Malaysians Have Mixed Reactions To The New RM1,050 Nationwide Minimum Wage

The new rate comes into effect January 2019.

Cover image via GoBear/Edited by SAYS

On 5 September, the Prime Minister's Office (PMO) announced a standardised minimum wage of RM1,050 to begin 1 January 2019

A copy of the press statement.

Image via Twitter @SumishaCNA

Previously, the Minimum Wage Order 2016 had set a salary of RM1,000 for Peninsular Malaysia and RM920 for East Malaysia.

The standardised rate, which will be RM5.05 per hour, was decided by the Cabinet with recommendations from the National Salary Consultative Council’s (MPGN).

Following the announcement, netizens have made known their dissatisfaction of the meagre increase

"So that's 208 hours per month. 6 days a week at RM40.40 per day. Enough kah? How to be a high income country by 2020?"

Image via Facebook

"Back then 8 years. McDonald per hour shift is RM5.00, teh tarik RM1.30. Next year's rate is RM5.05, teh tarik is RM1.90. YOU DO THE MATH!!"

Image via Facebook

"No wonder 150,000 to 200,000 crossed to Singapore to work on daily pay at S$60-80 per day equivalent to RM180-240. Even waking early and get caught in a jam at both Kastam/Immigration, the take home pay of RM4500-6000 compared to RM1050 is worth it."

Image via Facebook

Rembau MP Khairy Jamaluddin called the new figures "disappointing"

In a series of tweets, Khairy said a minimum wage of RM1,200 is "suitable and realistic for the first raise under the PH government" before claiming that the Government "is seen to be subject to the will of the employer and not to the workers".

Prior to the tweet, the MP shared that the minimum wage was introduced by ex-Prime Minister Najib Razak under Barisan Nasional's rule.

"The minimum salary issue is very complicated because it involves employers and workers," he added.

"The government needs to balance the interests of employers and employees. If the level is too high, it can affect the position of the employer. If it is too low, the fate of the workers is not maintained."

Parti Sosialis Malaysia central committee member S. Arutchelvan slammed the move as a "total sellout"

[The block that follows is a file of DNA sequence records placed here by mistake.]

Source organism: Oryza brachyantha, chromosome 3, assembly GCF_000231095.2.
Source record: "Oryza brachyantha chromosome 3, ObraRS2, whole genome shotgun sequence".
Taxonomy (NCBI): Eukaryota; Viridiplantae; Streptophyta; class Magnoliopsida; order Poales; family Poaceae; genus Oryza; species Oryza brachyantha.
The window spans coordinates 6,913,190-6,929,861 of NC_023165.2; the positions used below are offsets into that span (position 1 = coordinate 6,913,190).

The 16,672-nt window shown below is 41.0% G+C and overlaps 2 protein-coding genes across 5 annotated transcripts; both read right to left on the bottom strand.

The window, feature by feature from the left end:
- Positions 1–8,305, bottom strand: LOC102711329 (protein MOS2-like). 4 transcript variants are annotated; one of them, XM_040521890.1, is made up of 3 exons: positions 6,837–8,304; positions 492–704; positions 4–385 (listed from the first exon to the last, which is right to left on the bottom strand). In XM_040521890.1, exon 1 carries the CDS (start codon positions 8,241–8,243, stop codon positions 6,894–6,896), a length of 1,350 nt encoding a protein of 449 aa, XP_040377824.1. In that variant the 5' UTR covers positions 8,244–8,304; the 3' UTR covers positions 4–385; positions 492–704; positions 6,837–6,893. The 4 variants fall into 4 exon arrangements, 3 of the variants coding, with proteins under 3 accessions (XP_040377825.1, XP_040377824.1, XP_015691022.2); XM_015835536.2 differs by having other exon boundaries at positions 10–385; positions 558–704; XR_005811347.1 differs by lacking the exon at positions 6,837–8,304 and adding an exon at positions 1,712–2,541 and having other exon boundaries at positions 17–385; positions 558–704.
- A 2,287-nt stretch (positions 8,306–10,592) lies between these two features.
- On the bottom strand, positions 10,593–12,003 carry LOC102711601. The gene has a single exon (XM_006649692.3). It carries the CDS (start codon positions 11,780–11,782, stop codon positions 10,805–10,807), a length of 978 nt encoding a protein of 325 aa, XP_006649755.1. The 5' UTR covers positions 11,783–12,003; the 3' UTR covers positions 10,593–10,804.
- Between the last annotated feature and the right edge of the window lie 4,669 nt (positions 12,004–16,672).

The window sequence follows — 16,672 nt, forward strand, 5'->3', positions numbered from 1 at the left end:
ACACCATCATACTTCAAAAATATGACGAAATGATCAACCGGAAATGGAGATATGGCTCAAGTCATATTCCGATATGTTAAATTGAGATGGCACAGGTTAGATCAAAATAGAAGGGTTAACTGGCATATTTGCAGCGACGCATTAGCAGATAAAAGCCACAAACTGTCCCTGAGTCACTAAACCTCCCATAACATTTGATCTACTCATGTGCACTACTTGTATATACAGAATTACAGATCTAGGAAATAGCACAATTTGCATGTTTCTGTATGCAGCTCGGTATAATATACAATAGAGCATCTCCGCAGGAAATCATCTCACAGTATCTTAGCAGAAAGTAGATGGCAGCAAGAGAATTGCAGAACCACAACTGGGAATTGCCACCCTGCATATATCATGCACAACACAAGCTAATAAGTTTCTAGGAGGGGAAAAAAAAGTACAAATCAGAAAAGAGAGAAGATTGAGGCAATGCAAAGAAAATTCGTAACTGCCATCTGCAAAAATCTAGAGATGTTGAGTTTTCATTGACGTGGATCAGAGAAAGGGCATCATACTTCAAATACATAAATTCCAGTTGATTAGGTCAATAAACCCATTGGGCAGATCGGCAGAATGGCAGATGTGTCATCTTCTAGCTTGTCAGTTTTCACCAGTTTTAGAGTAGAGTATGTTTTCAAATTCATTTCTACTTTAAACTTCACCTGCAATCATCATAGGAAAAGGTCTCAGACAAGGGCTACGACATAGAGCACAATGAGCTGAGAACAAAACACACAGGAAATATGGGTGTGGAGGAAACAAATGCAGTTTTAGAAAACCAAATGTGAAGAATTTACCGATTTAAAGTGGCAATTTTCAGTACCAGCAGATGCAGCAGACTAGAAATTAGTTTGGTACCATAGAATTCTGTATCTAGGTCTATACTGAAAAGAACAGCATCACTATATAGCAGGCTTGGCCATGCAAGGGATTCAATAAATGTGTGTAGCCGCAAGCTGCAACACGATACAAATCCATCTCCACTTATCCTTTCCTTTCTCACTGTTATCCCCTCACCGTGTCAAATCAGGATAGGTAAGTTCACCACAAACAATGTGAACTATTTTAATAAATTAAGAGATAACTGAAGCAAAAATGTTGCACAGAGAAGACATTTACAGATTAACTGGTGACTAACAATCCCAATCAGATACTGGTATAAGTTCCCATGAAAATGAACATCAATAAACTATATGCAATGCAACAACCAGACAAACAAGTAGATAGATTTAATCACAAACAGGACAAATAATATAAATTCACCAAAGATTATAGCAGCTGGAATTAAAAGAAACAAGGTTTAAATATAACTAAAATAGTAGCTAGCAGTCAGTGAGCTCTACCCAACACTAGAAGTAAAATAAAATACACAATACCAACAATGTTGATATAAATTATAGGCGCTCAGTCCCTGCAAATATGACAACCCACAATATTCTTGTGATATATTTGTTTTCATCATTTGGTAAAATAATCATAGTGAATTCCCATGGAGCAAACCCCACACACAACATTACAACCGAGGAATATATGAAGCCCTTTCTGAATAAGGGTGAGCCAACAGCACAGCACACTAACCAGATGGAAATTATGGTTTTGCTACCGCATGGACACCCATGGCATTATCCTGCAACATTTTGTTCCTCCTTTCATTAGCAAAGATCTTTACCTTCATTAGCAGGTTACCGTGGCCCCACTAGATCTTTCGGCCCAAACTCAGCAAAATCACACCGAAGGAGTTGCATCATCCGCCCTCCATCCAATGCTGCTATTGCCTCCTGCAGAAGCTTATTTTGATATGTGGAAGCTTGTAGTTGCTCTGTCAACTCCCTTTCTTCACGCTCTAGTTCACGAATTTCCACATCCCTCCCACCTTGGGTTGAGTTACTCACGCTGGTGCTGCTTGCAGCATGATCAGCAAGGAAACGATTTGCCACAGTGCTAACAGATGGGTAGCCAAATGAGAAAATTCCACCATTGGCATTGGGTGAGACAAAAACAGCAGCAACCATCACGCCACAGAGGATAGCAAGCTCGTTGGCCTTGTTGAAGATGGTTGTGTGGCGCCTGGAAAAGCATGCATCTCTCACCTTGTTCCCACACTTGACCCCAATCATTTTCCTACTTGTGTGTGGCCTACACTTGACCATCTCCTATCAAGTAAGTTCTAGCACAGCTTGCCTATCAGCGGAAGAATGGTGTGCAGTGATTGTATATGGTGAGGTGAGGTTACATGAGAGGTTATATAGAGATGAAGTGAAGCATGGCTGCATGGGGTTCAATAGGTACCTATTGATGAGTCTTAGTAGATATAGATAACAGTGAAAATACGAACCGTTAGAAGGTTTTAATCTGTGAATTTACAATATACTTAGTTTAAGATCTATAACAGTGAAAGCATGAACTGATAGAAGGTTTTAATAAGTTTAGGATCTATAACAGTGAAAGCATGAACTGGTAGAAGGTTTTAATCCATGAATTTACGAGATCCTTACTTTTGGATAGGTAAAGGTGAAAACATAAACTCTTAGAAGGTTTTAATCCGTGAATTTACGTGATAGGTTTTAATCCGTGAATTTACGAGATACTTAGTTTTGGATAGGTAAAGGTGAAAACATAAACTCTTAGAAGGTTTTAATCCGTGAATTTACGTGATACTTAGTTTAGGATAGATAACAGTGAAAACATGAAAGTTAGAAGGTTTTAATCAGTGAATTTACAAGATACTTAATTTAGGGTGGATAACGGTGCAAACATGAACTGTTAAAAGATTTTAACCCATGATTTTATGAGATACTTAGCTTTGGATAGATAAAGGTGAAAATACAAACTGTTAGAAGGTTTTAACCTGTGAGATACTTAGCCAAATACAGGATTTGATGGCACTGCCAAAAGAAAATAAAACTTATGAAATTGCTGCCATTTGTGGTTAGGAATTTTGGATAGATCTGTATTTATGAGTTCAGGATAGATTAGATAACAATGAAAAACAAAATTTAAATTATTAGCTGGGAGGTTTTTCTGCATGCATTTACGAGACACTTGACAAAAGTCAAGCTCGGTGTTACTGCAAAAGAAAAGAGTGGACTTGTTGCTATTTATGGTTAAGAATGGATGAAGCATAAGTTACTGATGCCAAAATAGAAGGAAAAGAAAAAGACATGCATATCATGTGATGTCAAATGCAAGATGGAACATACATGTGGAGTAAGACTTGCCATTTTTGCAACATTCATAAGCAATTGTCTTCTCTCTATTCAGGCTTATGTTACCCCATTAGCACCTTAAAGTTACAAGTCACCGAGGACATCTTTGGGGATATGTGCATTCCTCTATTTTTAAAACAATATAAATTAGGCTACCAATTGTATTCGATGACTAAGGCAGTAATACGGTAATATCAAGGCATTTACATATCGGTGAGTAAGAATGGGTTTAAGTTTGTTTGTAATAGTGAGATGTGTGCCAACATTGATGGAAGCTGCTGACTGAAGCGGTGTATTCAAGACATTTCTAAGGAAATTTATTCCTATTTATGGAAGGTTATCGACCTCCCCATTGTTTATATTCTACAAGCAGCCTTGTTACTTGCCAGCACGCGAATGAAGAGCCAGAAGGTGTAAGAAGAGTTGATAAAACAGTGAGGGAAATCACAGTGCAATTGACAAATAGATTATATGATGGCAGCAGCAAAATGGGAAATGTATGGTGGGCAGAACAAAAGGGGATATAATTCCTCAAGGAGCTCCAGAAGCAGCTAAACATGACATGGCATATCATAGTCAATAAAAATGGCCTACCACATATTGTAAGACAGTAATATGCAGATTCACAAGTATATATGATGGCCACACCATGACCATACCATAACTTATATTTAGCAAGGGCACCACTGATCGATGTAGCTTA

S. Arutchelvan.

Image via Astro Awani

In a comment piece for Malaysiakini, Arutchelvan wrote that PSM was "one of the groups invited for an emergency meeting by the Minimum Wage Council".

In the meeting, PSM had proposed that a minimum wage of RM1,500 be backdated to 1 July 2018 as a compulsory wage review is conducted every two years and the last one occurred on 1 July 2016.

Arutchelvan also said the employers had asked for an increase of RM50 starting from 1 January 2019, as was announced yesterday.

"It is no use having a wage council if the final decision is going to be made by the cabinet," he wrote.

"PSM calls for the members of the wage council to resign gracefully, because at the end of the day, it is only employers' voices which are being considered and heard."

However, some netizens chose to see the announced rate in a positive light

"If give too much, the employers will pass on the cost to consumers then inflation goes up. Then complain lagi..."

Image via Facebook

"This is about workers in Sabah and Sarawak who demand for equal salary as in Peninsular."

Image via Facebook

"If RM1,500, all the food prices will increase drastically as well."

Image via Facebook

Pakatan Harapan had previously pledged in their manifesto to set a nationwide minimum wage and increase the amount to RM1,500 in their first term

In its 100-day manifesto, Pakatan Harapan pledged to "equalise the minimum wage nationally and start the processes to increase the minimum wage".

Later on, it is expanded upon to explain that the minimum wage will be "raised to RM1,500 per month nationwide in the first term of the Pakatan Harapan Government" and that the rate will be reviewed "every two years".

The Government will also "share the cost difference of RM500 with the employer equally".

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